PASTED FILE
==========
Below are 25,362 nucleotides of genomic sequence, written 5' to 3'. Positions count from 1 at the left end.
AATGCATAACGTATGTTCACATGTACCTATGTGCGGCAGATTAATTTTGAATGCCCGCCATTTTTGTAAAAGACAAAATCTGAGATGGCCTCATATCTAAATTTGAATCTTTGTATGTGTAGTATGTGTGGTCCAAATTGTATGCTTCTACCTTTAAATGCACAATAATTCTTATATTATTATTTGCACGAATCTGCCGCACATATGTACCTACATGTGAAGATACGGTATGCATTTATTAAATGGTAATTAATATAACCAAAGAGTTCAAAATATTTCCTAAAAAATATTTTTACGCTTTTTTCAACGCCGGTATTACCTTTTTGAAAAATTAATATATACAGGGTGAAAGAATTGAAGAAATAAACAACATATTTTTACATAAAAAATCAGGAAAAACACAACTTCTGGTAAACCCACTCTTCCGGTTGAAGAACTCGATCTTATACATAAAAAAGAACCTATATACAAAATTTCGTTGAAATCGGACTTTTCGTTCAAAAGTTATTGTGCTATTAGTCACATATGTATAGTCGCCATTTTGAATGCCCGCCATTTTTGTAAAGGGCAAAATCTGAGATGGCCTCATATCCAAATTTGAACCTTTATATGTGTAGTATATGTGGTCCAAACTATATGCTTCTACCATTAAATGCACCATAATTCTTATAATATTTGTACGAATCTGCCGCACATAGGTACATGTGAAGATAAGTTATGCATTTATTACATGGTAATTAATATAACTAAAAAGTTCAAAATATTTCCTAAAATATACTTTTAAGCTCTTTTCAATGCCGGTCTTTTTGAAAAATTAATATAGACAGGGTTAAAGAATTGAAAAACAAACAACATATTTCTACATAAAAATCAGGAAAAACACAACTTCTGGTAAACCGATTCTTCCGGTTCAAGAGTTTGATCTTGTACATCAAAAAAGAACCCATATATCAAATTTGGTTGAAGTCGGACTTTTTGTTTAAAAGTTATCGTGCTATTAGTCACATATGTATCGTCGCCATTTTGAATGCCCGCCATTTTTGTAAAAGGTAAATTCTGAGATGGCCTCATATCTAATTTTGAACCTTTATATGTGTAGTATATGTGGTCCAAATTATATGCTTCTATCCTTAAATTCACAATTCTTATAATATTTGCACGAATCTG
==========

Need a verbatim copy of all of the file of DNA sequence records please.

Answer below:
Below are 25,362 nucleotides of genomic sequence, written 5' to 3'. Positions count from 1 at the left end.
AATGCATAACGTATGTTCACATGTACCTATGTGCGGCAGATTAATTTTGAATGCCCGCCATTTTTGTAAAAGACAAAATCTGAGATGGCCTCATATCTAAATTTGAATCTTTGTATGTGTAGTATGTGTGGTCCAAATTGTATGCTTCTACCTTTAAATGCACAATAATTCTTATATTATTATTTGCACGAATCTGCCGCACATATGTACCTACATGTGAAGATACGGTATGCATTTATTAAATGGTAATTAATATAACCAAAGAGTTCAAAATATTTCCTAAAAAATATTTTTACGCTTTTTTCAACGCCGGTATTACCTTTTTGAAAAATTAATATATACAGGGTGAAAGAATTGAAGAAATAAACAACATATTTTTACATAAAAAATCAGGAAAAACACAACTTCTGGTAAACCCACTCTTCCGGTTGAAGAACTCGATCTTATACATAAAAAAGAACCTATATACAAAATTTCGTTGAAATCGGACTTTTCGTTCAAAAGTTATTGTGCTATTAGTCACATATGTATAGTCGCCATTTTGAATGCCCGCCATTTTTGTAAAGGGCAAAATCTGAGATGGCCTCATATCCAAATTTGAACCTTTATATGTGTAGTATATGTGGTCCAAACTATATGCTTCTACCATTAAATGCACCATAATTCTTATAATATTTGTACGAATCTGCCGCACATAGGTACATGTGAAGATAAGTTATGCATTTATTACATGGTAATTAATATAACTAAAAAGTTCAAAATATTTCCTAAAATATACTTTTAAGCTCTTTTCAATGCCGGTCTTTTTGAAAAATTAATATAGACAGGGTTAAAGAATTGAAAAACAAACAACATATTTCTACATAAAAATCAGGAAAAACACAACTTCTGGTAAACCGATTCTTCCGGTTCAAGAGTTTGATCTTGTACATCAAAAAAGAACCCATATATCAAATTTGGTTGAAGTCGGACTTTTTGTTTAAAAGTTATCGTGCTATTAGTCACATATGTATCGTCGCCATTTTGAATGCCCGCCATTTTTGTAAAAGGTAAATTCTGAGATGGCCTCATATCTAATTTTGAACCTTTATATGTGTAGTATATGTGGTCCAAATTATATGCTTCTATCCTTAAATTCACAATTCTTATAATATTTGCACGAATCTG